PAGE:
Flexible Budget for Yum Brands Inc.
Flexible budgeting allows a firm to look at different potential scenarios, often this may be undertaken for an optimistic, pessimistic and most likely scenario. Firms will often ; these may be based on complex approaches to assess likely demand, for example, considering past patterns of sales, the impact advertising they will have and other factors such as the influence of the economic climate, competition and social factors. However, forecasts are unlikely to be fully accurate, the development of a flexible budget allows the firm to look at different scenarios, and create a more flexible approach towards planning. This can be particularly important when the firm is planning for a longer period of time, such as a full financial year, this can be seen by preparing a flexible budget for a . Yum! Brands is a large corporation which develops, operates and franchises a wide range of restaurants, including KFC, Taco Bell and Pizza Hut. The firm may be argued as particularly sensitive to economic influences as the products and services sold are subject to discretionary spending, and heavily influenced by the level of disposable income, and social fashions and trends and the actions of competitors.
Looking at Yum Brands to prepare a flexible budget one may first look at the sales patterns. With revenues (all figures are in millions) of $11,343 for 2010, $12,626 for 2011 and $13,633 there is a pattern of growth. The average growth for the last the years has been 7.95%, this was reflected in the 2012 figure, which saw growth of 7.98% year in year. However, not all years have been so consistent; 2010 saw only a 4.68% increase on the previous year and 2011 was an increase of 11.21% on 2010. For a flexible budget the average of the last three years may give a most likely scenario, assuming an increase in line wit that average. Yum Brands is a firm that is committed to growth, and investment is being made to trey and increase sales. An optimistic approach may be to take the 11.31% as a base line for the highest growth expected. For the pessimistic growth one may look at the most recent quarter, where the firm has recorded a 2.89% decrease in revenues. The firm may have a good history of growth, but in some difficult years there has been a decline, the latest quarter has not been the only period of declining revenues, in 2008 ( a year of the recession) there was a decline of 3.93% on the previous year. For the pessimistic budget the current decline will be assumed to last for the full year. It may be argued that as other firms, such as McDonalds (who also saw a decline in revenues in 2008) are not seeing the same decline (they showed a 2.39% increase in the same quarter), so this may not be an industry trend (McDonalds, 2014). Indeed, with the current U.S. economy growth rate showing 4.1% (Trading Economics, 2014), the firm may be able to benefit from increased demand with increased levels of disposable income.
The cost of goods sold has remains fairy consistent in terms of the percentage costs; cost of goods sold were 72.3% in 2012, 72.4% in 2011 and 71.6% in 2010. As some costs have increased over the last few years, such as oil, the latest cost of goods of 72.3% of revenues will be used for all scenarios.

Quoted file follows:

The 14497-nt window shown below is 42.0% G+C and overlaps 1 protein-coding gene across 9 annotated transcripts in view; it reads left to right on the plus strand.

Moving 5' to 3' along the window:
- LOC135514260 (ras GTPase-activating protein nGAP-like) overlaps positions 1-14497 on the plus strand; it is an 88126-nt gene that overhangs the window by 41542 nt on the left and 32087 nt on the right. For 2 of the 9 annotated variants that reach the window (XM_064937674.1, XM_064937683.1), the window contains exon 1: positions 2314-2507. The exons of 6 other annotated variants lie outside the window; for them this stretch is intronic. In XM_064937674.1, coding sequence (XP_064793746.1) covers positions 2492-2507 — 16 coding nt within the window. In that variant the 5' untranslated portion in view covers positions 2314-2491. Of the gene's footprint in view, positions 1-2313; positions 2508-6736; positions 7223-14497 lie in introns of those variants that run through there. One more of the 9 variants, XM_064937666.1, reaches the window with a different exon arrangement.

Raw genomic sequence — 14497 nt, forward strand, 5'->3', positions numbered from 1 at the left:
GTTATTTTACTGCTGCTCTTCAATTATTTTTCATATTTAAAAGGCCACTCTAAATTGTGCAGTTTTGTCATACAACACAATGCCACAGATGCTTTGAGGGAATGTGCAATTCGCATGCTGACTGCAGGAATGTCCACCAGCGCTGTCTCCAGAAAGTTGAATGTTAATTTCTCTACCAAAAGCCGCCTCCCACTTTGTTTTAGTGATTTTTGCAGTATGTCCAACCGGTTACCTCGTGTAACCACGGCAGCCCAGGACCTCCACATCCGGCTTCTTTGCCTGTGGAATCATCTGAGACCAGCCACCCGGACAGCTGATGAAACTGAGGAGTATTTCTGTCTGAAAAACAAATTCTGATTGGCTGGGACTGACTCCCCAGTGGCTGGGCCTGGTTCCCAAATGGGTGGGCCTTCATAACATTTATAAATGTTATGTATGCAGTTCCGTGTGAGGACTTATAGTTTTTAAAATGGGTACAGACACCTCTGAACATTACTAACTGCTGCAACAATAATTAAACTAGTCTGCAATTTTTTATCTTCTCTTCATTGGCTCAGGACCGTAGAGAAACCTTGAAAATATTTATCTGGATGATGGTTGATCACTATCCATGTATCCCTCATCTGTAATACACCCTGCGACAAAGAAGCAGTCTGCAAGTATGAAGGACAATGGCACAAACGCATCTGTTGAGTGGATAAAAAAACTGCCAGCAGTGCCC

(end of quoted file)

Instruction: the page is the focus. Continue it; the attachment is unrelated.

The cost of sales and admin increased at a rate faster than revenue growth in 2012, rising at 8.31% accounting for 12.05% of sales. The increased costs of employment may seen increasing, to allow for this all scenarios will allow cost of sales and admin to be 13% of sales. The interest payments will be assumed to remain ($149) the same in the optimistic and most likely scenario. However if the , there may be an increase in interest rates, to allow for this, $160 is allowed for interest in the pessimistic scenario. The last consideration is the allowance for taxes. Taxes may increase or decrease. The current rate seen in the accounts is 25% of the net revenues before taxes; this will be assumed to remain the same in the most likely scenario. When tax rates are changed, it is usually by 1% at a time, so the optimistic scenario will assume a 1% decrease in tax rates, whole the pessimistic scenario will assume a 1% increase. The flexible budget, prepared using these assumptions, is presented below.
Table 1; Flexible budget
Optimistic (revenues increase by 11.31%)
Most likely (revenue increase by 7.95%)
Pessimistic (revenues decrease by 2.89%)
Cost of goods sold
Sales and admin
Other costs (revenues)
Income before taxes
Allowance for taxes
Net profit after taxes
This may be used by the firm to assess the conditions which are emerging and as a tool not only to assess but also control, comparing performance against the different types of budget and identifying where there are differences in any given scenario in order to investigate and improve performance. With an understanding of the potential outcomes of different scenarios the firm may also take proactive strategies to improve performance, for example looking for cost cutting measures before they are needed or deciding to increase marketing to stimulate demand in case of a decline in demand.
When using the flexible budgets it should be realized that they have been developed with the aim of allowing for different scenarios, so they will not be accurate, but will provide only a guideline, which may be updated as environmental factors emerge.
McDonalds, (2013), Shareholder Information, accessed http://www.aboutmcdonalds.com/mcd/investors/shareholder_information.html on 4th Jan 2014
Trading Economics, (2014), U.S. GDP Growth Rate, accessed http://www.tradingeconomics. on 4th Jan 2014 from Yum! Brands Inc., (2013), 10-k for 2012, Yum Brands Inc.
Yum! Brands Inc., (2011), 10-k for 2010, Yum Brands Inc.